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|bipolar transistor |
A type of transistor made of three layers of semiconductors. Each layer has been treated so that the layer in the middle (called the base) has an inherent electric charge, while the layers around it (the emitter and collector) have an inherent opposite charge. A bipolar transistor with a negative base is designated PNP, and one with a positive base is designated NPN. When subjected to current flow, the base acts like a gate, enhancing or inhibiting the current flow from the emitter to the collector. Bipolar transistors are used primarily to amplify or switch current signals, and are common in audio equipment. Compare field effect transistor.
A transistor made from a sandwich of n- and p-type semiconductor material: either npn or pnp. The middle section is known as the "base" and the other two as the "collector" and "emitter". When used as an amplifying element, the base to emitter junction is in a "forward-biased" (conducting) condition, and the base to collector junction is "reverse-biased" or non-conducting. Small changes in the base to emitter current (the input signal) cause either holes (for pnp devices) or free electrons (for npn) to enter the base from the emitter. The attracting voltage of the collector causes the majority of these charges to cross into and be collected by the collector, resulting in amplification.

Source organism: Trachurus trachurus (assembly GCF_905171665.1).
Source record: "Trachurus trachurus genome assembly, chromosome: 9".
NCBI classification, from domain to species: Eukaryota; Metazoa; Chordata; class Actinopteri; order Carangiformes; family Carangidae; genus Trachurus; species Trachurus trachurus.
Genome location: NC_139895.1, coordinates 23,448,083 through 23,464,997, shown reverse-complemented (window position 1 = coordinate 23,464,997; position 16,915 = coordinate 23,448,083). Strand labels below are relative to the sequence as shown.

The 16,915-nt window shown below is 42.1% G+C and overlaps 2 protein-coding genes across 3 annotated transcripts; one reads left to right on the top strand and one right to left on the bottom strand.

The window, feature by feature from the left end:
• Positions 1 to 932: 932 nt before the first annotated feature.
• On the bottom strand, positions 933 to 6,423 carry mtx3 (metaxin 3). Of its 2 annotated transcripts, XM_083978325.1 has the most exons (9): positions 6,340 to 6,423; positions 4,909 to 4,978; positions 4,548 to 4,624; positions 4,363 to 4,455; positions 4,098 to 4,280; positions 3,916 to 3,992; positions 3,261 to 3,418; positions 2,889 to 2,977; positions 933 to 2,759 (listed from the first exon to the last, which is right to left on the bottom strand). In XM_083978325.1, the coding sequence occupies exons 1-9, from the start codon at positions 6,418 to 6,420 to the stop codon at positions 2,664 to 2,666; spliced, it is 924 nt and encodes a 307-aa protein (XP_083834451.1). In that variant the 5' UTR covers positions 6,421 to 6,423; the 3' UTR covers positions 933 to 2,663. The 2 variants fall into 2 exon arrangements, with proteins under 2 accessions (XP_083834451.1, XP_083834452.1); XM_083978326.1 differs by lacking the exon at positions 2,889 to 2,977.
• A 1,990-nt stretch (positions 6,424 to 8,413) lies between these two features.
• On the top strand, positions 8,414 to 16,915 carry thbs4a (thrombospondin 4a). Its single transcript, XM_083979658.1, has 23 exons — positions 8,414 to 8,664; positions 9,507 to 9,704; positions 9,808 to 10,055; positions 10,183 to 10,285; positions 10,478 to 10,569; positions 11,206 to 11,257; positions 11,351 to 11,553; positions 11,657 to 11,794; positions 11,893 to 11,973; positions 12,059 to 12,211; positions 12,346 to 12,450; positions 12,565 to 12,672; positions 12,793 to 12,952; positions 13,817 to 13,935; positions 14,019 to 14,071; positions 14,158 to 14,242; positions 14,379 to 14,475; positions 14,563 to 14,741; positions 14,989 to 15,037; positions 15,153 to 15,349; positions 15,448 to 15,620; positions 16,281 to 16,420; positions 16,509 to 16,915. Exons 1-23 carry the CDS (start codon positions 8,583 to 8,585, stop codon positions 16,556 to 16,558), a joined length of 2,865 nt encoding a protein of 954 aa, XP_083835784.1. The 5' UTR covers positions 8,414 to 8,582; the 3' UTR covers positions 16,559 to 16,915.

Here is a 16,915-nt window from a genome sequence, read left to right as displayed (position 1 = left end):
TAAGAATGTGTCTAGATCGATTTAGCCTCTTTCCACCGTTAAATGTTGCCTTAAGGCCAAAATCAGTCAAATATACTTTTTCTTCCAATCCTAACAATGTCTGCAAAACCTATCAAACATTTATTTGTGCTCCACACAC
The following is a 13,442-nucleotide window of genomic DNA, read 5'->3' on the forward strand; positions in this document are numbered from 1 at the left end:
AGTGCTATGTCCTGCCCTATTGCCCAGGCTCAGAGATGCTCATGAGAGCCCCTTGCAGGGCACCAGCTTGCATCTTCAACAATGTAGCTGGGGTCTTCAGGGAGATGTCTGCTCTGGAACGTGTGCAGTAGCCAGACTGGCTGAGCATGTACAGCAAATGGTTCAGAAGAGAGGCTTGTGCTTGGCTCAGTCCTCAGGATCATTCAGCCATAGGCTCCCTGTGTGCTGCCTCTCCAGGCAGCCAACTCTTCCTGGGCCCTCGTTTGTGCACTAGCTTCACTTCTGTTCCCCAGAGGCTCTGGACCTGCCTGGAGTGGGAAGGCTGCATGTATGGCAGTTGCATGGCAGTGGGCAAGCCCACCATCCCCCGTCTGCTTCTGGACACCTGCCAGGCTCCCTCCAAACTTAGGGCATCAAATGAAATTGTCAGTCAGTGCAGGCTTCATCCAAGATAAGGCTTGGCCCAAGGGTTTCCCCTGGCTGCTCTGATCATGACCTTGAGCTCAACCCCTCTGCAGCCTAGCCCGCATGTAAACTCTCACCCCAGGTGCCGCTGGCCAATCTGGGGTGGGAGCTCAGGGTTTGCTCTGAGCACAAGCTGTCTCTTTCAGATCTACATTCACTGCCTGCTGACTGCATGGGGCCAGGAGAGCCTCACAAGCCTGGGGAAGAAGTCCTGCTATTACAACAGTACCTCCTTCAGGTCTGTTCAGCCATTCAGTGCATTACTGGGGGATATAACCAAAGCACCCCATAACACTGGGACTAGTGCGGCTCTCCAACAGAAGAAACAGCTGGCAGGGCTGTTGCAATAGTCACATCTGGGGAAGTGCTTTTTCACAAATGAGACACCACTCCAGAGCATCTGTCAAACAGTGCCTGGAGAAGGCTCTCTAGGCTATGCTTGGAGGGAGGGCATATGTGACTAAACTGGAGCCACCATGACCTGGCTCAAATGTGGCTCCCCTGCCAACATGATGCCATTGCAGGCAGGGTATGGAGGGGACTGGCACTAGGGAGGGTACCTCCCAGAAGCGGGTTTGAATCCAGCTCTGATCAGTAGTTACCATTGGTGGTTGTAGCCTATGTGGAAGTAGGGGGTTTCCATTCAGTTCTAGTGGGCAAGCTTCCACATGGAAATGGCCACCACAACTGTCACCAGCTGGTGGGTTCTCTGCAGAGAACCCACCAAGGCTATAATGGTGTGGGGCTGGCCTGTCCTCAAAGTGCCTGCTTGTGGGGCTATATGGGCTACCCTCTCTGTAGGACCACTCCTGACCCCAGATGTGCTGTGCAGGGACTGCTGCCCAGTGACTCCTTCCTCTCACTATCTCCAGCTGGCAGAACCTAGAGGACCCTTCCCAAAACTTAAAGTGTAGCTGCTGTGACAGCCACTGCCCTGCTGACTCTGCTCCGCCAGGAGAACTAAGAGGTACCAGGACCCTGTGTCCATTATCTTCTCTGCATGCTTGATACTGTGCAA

Contrast field effect transistor.